Argentina’s shale resources are considered…
Saudi crude oil exports fell…
Statoil, the Norwegian oil and gas giant, is considering taking a major role in wind power. The state-owned energy company said July 7 that it will decide in September whether to invest in a floating wind farm off the east coast of Scotland.
The company, based in Stavanger, is already experimenting with alternative energy technology, having experimented with a floating wind turbine off Norway. Now it’s considering a farm made up of five 6-megawatt turbines off Aberdeen in a part of the North Sea where the water is about 100 meters deep.
Wind energy has met some stiff popular resistance, with many people objecting to their marring of rural landscapes. Even offshore turbines that are fixed to foundations have met opposition because they’re restricted to waters of no more than 50 meters deep and thus tend to be near the shore and visible to those on land.
Related: The Next Fracking Boom May Be Closer Than You Think
As a result, Statoil is exploring the possibility of using floating turbines farther out to sea to avoid the negative visual impact. “[T]his could be the first floating wind power park in the world,” Statoil spokesman Morten Eek said in Oslo.
If the company decides to build the floating wind farm off Aberdeen, the project would include turbines manufactured by the German company Siemens. Its turbines would include blades fully 75 meters long in order to make the most efficient use of the North Sea winds.
Eek pointed to the single floating turbine that Statoil already has been operating off Hywind, Norway, since 2009. It is mounted on a weighted vertical steel cylinder, is anchored to the sea floor below and uses a navigation system designed by Statoil to remain in position.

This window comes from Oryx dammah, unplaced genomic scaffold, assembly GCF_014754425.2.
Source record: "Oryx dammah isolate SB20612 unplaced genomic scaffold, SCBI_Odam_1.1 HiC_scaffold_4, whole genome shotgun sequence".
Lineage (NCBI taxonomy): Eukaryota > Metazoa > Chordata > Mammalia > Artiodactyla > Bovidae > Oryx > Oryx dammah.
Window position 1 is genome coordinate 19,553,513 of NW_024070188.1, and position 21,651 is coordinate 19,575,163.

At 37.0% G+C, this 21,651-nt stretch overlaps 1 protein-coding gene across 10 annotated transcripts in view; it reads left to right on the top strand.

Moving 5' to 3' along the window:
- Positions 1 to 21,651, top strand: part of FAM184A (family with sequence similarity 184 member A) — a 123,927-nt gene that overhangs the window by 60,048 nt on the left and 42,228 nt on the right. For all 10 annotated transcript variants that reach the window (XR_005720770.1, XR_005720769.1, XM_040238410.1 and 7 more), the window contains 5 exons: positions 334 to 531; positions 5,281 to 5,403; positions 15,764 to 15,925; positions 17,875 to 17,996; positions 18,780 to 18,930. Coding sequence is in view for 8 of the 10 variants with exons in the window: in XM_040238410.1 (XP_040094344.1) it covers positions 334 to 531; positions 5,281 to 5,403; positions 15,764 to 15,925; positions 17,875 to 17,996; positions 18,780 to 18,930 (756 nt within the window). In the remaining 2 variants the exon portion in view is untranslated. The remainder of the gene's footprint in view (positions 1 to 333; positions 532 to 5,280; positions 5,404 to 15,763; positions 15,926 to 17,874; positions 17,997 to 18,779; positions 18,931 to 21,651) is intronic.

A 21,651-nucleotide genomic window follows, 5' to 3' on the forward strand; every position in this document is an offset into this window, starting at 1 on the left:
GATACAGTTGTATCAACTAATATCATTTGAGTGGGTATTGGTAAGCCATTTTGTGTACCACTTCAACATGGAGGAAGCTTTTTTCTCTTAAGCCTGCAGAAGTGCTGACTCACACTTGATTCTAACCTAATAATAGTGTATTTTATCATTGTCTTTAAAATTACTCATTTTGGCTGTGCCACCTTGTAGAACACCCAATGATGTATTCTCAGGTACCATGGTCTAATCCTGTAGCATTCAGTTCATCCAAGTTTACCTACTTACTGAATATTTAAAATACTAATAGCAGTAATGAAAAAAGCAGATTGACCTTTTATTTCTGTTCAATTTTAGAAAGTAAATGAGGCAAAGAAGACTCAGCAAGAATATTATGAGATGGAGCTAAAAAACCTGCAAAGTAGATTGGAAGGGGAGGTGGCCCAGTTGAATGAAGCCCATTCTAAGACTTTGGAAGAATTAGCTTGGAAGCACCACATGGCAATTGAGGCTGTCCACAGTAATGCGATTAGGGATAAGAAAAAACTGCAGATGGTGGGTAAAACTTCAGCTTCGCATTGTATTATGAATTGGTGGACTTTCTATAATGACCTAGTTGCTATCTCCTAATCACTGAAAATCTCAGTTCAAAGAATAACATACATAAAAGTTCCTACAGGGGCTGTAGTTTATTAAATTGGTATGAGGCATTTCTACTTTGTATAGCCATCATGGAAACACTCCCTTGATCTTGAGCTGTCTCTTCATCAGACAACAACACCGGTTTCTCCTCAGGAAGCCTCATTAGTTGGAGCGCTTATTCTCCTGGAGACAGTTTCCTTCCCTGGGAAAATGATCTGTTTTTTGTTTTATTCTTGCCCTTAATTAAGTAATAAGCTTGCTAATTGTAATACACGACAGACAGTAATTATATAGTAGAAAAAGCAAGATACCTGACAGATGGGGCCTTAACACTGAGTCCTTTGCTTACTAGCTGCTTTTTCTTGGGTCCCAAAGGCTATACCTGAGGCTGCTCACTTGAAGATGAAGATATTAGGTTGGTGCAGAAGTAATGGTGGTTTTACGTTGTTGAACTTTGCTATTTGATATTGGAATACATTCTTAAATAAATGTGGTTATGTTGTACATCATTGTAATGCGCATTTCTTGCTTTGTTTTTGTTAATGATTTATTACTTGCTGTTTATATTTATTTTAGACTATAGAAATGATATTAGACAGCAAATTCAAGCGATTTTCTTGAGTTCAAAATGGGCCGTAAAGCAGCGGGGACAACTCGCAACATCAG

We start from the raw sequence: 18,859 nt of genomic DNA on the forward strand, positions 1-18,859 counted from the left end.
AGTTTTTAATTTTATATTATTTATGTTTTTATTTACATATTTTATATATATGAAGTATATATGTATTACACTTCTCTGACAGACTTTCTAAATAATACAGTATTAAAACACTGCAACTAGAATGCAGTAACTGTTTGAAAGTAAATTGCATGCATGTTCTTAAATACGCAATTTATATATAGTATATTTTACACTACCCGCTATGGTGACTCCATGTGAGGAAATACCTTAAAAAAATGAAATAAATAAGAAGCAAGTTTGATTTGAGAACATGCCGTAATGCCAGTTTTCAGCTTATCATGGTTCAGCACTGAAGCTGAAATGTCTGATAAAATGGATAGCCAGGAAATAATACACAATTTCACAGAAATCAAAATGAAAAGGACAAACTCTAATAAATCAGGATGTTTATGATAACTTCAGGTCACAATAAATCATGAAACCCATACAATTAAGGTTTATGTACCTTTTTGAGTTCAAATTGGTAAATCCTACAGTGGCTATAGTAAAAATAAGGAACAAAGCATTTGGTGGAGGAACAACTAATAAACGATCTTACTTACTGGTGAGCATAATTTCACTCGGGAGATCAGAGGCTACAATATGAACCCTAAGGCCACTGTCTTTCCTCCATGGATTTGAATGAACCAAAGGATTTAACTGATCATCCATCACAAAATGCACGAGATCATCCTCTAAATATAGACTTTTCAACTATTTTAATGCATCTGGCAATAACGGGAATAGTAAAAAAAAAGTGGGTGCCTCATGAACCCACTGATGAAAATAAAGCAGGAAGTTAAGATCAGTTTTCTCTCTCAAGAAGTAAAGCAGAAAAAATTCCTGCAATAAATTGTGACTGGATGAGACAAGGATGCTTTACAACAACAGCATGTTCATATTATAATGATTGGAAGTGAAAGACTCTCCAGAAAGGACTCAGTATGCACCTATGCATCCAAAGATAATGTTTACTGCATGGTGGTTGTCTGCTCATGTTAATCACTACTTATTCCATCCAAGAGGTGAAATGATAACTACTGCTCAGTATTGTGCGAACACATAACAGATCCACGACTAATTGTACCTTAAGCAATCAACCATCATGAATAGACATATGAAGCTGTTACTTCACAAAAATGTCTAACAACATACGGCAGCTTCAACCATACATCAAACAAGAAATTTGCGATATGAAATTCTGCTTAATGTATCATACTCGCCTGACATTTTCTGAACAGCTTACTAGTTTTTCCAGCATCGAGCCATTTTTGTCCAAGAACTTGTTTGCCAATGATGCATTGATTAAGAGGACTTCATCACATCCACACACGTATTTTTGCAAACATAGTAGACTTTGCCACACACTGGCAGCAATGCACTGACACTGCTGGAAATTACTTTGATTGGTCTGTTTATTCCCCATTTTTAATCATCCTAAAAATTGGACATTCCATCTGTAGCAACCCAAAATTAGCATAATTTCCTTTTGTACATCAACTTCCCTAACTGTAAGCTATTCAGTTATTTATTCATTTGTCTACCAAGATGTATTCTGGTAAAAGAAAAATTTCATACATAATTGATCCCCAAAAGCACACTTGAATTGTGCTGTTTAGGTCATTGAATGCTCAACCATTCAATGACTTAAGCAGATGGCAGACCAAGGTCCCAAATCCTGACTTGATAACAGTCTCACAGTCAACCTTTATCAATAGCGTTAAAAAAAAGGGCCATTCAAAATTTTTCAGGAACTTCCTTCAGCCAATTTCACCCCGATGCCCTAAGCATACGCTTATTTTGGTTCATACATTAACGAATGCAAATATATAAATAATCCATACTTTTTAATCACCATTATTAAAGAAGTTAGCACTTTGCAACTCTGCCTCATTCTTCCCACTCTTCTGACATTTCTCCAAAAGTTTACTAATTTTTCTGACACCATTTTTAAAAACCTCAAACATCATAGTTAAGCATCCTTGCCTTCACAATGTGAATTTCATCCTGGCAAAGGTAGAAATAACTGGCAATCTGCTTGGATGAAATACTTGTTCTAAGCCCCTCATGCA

Related: When Can We Expect The Next Oil Shock?
“We’ve seen that the technology is working and is able to withstand winter storms,” Eek said. “We see potential in the Hywind concept to compete cost-wise with the bottom-fixed foundation at 30 meters water depth and deeper.”
The floating wind farm could be the first project for a separate division that Statoil established in May to add low-carbon and renewable technology to its energy menu. Eek said the company also is exploring the possibility of building a similar floating wind farm off the coast of Japan.
Norway isn’t the only country in Europe interested in the potential of floating wind farms. The French government is seeking investors for several pilot farms, according to Matthieu Monnier, the director of offshore wind projects at France Energie Eolienne (FEE), an industry trade group.
Monnier said he expected the project would lead to the construction of two or even three floating wind farms with capacities ranging from 16 to 60 megawatts each, adding up to a total capacity of between 100 megawatts and 120 megawatts.
This is just some of the interest that countries and even oil companies have shown in wind energy. Like Norway, Portugal has been experimenting with floating turbines, and now is planning a wind demonstration farm with a capacity of 25 megawatts.
By Andy Tully Of Oilprice.com
More Top Reads From Oilprice.com:
Andy Tully is a veteran news reporter who is now the news editor for Oilprice.com